I voted 40"s 'cause that's what I'd build for if I was doing a scratch built junkyard parts sourced rig. Starting with a used TJ with D44/HP30 under it I'm running 35" Maxxis Creepy Crawlers and am at the limits of what can be run with any sort of reliability, in fact it's in the shop now getting new ring gears that actually have teeth on them

    Last year I did Pritchett x2, Behind the Rocks, Holy Cross, several weekends on easier Moab trails, 12+ trips to Chokecherry etc. IMO 35"s are the sweet spot for me just 'cause the cost to go bigger on the rig I have now is prohibitive. I will say that I almost never go to my local trails in the San Juans, kind of boring even now.
    Dave Shannon Durango, CO
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    Gone but not forgotten, '56 CJ, '61 Wagon, '51 PU, '07 JK

  36. #36
    I've been running 35's on my rig for several seasons now and I am pretty happy with them. I stretched the wheel base some so after the v-8 goes in I'll have the power to turn 37's on the road. All that having been said 37's are the limit for me. I like her road manners and I have been able to go anywhere I have wanted to wheel on 35's so far. OCG, Holy Cross, Left Hand Carnage, Gold Bar Rim, Golden Spike, Poison Spider, Hell's Revenge, 7 mile Rim, the "easy" side of the Independence trail system, and many others. I guess it boils down to this: Are you there to wheel and have a good time in your trail rig or are you building a rig that you can compete in resulting in long drives to find a challenge.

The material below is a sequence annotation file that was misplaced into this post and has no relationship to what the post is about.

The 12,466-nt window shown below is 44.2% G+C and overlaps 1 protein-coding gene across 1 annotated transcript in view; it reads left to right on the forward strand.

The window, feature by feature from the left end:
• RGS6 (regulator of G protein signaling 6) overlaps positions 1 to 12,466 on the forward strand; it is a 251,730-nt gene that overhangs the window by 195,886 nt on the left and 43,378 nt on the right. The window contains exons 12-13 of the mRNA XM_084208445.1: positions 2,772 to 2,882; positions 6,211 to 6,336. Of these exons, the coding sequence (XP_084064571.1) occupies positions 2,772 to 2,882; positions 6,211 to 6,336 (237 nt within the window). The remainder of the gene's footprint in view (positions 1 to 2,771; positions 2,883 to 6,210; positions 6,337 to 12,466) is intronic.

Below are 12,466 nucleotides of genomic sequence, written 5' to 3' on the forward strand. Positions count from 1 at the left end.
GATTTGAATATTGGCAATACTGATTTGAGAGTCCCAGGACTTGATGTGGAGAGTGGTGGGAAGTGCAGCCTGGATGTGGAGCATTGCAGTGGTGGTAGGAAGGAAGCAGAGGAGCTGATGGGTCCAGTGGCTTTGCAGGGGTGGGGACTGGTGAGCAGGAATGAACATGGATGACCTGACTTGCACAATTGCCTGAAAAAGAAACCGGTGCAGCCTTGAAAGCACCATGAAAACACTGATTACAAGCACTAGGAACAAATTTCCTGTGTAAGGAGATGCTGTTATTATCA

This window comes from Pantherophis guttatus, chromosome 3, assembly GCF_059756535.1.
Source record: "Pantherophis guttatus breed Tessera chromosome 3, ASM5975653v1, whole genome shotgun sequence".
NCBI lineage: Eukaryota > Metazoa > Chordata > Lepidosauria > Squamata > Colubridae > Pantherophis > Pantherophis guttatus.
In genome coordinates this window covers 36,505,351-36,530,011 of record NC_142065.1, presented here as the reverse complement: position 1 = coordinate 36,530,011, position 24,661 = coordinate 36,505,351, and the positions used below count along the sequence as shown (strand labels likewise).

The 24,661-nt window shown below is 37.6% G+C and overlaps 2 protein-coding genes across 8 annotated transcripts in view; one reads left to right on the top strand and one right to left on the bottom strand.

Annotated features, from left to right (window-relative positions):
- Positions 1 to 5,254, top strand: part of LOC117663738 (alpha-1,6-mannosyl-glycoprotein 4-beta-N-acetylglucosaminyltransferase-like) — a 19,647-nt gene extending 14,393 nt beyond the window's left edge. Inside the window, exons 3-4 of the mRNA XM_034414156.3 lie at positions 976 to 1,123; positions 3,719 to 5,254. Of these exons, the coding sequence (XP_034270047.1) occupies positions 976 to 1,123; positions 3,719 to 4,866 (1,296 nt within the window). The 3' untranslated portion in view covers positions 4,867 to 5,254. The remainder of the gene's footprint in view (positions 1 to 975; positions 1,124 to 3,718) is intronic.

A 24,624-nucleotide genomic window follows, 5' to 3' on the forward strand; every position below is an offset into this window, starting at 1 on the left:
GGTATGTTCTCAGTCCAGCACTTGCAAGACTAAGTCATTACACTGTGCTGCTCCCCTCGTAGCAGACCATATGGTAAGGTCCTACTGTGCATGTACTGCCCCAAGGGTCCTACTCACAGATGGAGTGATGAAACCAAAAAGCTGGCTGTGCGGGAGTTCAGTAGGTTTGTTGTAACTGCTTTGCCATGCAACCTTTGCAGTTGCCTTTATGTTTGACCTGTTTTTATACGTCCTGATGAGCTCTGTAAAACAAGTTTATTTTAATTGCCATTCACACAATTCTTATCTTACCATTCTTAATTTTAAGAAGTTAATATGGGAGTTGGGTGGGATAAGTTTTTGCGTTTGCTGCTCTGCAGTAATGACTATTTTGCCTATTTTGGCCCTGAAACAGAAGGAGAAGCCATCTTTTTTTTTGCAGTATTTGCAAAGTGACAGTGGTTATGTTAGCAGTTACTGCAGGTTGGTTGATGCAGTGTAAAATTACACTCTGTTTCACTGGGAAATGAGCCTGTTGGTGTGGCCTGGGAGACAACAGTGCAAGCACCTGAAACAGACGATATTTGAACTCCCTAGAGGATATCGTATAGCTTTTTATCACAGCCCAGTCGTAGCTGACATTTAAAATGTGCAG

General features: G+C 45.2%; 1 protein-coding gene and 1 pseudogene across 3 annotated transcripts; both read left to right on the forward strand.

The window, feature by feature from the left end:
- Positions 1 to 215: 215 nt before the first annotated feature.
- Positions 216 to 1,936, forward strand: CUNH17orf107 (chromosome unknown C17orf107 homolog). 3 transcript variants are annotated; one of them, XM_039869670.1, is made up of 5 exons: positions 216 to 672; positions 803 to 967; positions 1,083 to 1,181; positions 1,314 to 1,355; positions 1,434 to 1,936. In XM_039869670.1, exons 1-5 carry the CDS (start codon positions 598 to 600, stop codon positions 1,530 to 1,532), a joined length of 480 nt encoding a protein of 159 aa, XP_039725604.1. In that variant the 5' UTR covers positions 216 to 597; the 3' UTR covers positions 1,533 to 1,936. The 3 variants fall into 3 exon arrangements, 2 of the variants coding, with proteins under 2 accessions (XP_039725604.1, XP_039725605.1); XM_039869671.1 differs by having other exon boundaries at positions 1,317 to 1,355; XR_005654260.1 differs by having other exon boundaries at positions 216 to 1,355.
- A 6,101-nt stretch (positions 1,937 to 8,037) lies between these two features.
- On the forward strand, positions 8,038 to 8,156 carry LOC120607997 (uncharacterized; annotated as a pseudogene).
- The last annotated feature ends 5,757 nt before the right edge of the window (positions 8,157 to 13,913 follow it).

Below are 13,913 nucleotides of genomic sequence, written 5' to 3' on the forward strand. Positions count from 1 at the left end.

90' YJ TNT coil conversion, stretched, dana 44's, 35's

  37. #37
    I like 37s. I went the 31-35-37 route. I like axles big enough to stay in one piece, and tires big enough to keep them from hitting everything.